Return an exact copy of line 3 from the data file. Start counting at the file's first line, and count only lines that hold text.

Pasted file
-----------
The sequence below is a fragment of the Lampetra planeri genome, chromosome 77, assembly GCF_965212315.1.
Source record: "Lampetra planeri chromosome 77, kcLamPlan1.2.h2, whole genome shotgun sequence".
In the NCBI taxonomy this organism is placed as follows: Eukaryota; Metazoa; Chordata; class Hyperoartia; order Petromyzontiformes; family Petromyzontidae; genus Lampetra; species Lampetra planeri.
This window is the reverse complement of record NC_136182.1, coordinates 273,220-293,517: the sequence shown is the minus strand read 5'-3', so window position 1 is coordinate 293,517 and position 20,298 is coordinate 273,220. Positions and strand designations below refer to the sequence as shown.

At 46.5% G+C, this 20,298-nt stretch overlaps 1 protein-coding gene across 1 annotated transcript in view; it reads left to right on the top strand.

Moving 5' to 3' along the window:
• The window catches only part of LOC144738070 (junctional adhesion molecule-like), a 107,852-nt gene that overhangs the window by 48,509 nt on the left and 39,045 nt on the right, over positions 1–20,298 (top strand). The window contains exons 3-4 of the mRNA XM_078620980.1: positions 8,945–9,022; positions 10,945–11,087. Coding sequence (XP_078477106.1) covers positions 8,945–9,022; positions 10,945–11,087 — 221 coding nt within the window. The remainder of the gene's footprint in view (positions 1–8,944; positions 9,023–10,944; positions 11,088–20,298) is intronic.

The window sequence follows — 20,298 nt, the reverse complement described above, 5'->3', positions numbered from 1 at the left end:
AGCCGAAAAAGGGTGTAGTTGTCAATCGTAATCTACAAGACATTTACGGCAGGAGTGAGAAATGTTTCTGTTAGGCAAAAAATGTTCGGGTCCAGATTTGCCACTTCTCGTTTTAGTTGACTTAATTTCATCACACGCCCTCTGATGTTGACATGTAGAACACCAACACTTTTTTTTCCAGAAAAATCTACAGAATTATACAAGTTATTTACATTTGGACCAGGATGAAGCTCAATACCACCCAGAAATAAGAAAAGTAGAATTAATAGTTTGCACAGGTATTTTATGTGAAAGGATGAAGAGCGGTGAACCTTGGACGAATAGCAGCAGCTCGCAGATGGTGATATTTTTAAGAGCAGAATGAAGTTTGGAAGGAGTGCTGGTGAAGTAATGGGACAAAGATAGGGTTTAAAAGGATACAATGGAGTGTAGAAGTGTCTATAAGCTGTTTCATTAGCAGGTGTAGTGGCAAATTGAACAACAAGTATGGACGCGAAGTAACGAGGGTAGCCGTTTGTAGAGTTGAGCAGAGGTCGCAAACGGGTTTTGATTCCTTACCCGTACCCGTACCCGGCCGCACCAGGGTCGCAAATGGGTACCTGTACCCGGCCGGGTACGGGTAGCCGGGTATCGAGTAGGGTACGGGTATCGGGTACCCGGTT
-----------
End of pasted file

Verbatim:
In the NCBI taxonomy this organism is placed as follows: Eukaryota; Metazoa; Chordata; class Hyperoartia; order Petromyzontiformes; family Petromyzontidae; genus Lampetra; species Lampetra planeri.